Why We Still Need Net Neutrality

Benton Institute for Broadband & Society

Friday, December 13, 2019

Weekly Digest

Why We Still Need Net Neutrality

 You’re reading the Benton Institute for Broadband & Society’s Weekly Digest, a recap of the biggest (or most overlooked) broadband stories of the week. The digest is delivered via e-mail each Friday.

Round-Up for the Week of December 9-13, 2019

Kevin Taglang

On December 10, 2019, Senate Democrats once again demanded, via a call for unanimous consent, an immediate vote on the Save the Internet Act, legislation that reverses the repeal of net neutrality protections. The repeal, adopted two years ago, classified broadband internet access service as an information service and, importantly, largely abdicated the FCC's jurisdiction over broadband. Earlier this year, the House of Representatives passed the Save the Internet Act, but Senate Majority Leader Mitch McConnell (R-KY) has declined to schedule a vote in the Senate.

The debate in the Senate this week was familiar to anyone who's been following this issue. 

Senate Commerce Committee Chairman Roger Wicker (R-MS) took to the Senate floor to object to Democrats' demand thus preventing a vote. “If they want to save us from innovation and growth then perhaps the Save the Internet Act would get that done,” Sen. Wicker said. He claimed net neutrality regulations effectively smothered investment in broadband internet -- and since repeal, there has been historic expansion of internet access. He expressed skepticism about companies beginning to prioritize internet traffic. “Where are the fast and slow lanes?” he asked. Nevertheless, he cast the vote as a choice between allowing the internet to grow by doing nothing or stifling it.

The false choice between broadband deployment and net neutrality

Sen. Ed Markey (D-MA) led the charge seeking a vote on the Save the Internet Act. He countered Wicker saying, “What we just heard from the majority is, in fact, a false narrative that contends that we have to choose between broadband deployment and net neutrality… if we don’t put net neutrality back on the books, there will be internet fast and slow lanes. That’s what’s about to happen if we don’t act.”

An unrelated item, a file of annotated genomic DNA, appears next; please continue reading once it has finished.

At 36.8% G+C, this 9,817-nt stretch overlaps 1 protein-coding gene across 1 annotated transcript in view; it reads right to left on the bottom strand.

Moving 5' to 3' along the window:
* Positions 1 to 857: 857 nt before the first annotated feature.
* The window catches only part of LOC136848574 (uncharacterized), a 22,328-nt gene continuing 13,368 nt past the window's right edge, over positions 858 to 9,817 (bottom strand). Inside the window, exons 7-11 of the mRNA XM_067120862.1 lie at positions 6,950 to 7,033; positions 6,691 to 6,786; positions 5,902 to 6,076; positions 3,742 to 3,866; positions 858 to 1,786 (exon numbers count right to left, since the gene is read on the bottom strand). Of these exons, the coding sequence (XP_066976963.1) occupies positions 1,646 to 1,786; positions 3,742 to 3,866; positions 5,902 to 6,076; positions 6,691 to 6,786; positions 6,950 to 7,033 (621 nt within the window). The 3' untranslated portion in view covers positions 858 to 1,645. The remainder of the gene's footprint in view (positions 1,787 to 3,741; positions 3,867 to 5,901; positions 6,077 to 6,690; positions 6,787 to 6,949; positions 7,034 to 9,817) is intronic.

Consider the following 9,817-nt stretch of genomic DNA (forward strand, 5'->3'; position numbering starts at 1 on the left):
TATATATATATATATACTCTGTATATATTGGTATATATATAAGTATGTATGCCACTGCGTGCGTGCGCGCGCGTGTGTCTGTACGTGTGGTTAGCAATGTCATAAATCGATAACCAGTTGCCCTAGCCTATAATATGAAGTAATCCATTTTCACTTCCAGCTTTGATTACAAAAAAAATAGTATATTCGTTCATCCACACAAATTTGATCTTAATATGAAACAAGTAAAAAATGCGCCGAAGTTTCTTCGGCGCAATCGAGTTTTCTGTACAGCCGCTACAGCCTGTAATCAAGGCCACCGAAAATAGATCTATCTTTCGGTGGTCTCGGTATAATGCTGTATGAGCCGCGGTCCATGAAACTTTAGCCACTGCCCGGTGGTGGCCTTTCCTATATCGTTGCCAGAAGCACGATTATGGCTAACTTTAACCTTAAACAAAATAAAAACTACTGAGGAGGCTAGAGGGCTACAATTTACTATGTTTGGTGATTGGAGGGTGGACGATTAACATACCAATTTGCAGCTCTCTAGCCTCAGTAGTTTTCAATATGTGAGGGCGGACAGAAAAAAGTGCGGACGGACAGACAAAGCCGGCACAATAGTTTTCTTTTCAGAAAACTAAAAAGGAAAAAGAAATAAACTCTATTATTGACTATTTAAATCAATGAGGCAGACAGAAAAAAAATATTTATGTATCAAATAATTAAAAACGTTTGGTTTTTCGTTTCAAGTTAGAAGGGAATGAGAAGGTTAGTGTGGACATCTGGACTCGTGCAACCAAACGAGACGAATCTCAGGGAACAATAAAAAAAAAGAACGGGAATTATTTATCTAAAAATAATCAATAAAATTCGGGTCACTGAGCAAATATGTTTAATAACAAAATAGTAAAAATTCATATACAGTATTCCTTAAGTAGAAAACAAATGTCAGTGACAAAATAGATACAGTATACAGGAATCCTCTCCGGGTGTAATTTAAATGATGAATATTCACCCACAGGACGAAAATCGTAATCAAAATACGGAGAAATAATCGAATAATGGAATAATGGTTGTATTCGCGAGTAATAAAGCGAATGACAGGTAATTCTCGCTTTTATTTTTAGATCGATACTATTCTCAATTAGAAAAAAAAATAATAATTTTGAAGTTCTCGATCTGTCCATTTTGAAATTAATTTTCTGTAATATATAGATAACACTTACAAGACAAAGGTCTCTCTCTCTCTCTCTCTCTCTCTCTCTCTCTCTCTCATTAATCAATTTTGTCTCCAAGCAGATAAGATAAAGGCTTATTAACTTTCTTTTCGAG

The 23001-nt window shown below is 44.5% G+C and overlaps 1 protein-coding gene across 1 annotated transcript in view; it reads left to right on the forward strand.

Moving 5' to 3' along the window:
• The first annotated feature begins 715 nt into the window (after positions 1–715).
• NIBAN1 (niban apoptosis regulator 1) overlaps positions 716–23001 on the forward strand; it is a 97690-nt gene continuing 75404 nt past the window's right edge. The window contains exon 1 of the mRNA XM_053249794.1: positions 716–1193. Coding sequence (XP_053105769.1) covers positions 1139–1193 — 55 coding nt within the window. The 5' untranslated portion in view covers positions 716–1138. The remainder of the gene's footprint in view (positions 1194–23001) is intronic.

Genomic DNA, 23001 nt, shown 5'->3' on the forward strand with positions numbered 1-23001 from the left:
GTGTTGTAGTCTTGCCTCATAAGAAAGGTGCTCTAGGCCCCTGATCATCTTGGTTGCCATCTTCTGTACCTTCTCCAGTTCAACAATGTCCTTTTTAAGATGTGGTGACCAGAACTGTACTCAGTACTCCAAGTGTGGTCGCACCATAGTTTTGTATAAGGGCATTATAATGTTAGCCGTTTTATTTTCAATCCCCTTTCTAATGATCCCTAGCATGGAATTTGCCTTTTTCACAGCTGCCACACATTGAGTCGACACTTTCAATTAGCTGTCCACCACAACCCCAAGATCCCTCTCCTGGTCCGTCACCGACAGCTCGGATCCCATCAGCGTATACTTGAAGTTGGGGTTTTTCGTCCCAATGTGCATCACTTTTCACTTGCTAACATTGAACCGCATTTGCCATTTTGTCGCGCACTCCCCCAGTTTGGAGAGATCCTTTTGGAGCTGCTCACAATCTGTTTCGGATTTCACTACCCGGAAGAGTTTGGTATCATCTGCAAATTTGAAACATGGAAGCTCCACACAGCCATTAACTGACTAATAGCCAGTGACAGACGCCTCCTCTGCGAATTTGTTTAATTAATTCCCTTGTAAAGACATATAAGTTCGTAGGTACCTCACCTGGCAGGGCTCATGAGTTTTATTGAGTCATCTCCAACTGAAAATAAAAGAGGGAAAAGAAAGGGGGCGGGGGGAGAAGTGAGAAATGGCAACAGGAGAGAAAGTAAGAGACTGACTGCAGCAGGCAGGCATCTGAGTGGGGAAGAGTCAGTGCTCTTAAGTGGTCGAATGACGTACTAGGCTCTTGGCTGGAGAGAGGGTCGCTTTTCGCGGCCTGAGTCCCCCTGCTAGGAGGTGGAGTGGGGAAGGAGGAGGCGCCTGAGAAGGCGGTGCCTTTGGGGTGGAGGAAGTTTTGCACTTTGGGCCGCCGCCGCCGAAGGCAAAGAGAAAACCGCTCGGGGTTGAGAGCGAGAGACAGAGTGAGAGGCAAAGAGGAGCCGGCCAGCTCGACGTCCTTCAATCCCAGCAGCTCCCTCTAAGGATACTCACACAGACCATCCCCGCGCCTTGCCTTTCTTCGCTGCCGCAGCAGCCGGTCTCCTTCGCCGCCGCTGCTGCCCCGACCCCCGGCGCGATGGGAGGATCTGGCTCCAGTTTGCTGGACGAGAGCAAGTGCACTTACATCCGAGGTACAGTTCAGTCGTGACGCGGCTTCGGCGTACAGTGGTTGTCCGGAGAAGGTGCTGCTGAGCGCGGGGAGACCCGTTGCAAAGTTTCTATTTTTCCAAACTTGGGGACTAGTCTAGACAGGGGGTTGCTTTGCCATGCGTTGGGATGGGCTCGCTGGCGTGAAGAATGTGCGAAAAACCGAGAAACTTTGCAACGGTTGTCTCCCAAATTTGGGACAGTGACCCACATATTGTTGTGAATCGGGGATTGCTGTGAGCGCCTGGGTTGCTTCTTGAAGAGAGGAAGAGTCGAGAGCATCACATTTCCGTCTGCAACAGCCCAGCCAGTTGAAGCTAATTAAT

But is this as far as the debate goes?

Broadband Internet Access Service Without Net Neutrality

Some supporters of the repeal justify the FCC’s action by claiming that the internet did not slow to a crawl or cease to exist, hence net neutrality protections and FCC oversight of broadband providers is unnecessary. Net neutrality supporters say broadband consumers need protections against providers blocking, throttling, or charging for prioritization of traffic. However they also note that the FCC's decision to classify broadband internet access service as an information service rather a telecommunications service means that broadband consumers don't have the protections enshrined in Title II of the Communications Act.

Our friends at Public Knowledge offered a smart rebuttal to repeal supporters, offering examples of how broadband service is changing without these consumer protections:

Not Too Transparent

In the 2017 repeal, the FCC ruled that a "refined" transparency rule "coupled with existing consumer protection and antitrust laws, will significantly reduce the likelihood that ISPs will engage in actions that would harm consumers or competition." This week we saw that the transparency rule may not be delivering benefits for consumers.

CenturyLink will pay a $6.1 million penalty after Washington state regulators found that the company failed to disclose fees that raised actual prices well above the advertised rates. CenturyLink must stop charging a so-called "Internet Cost Recovery Fee" in the state, although customers may end up paying the fee until their contracts expire unless they take action to switch plans. CenturyLink charged its Internet Cost Recovery Fee to 650,000 Washingtonians. CenturyLink says the fee "helps defray costs associated with building and maintaining CenturyLink's High-Speed Internet broadband network, as well as the costs of expanding network capacity to support the continued increase in customers' average broadband consumption." In other words, the fee covers the company's normal costs of doing business but is excluded from advertised rates in order to make CenturyLink's service sound cheaper than it really is. CenturyLink has been charging $1.99 for the Internet Cost Recovery Fee in Washington and continues to charge an Internet Cost Recovery Fee of $3.99 per internet connection in other states.

"Our transparency rule will ... help ensure that any problematic conduct by internet service providers is quickly identified and corrected." -- FCC Chairman Ajit Pai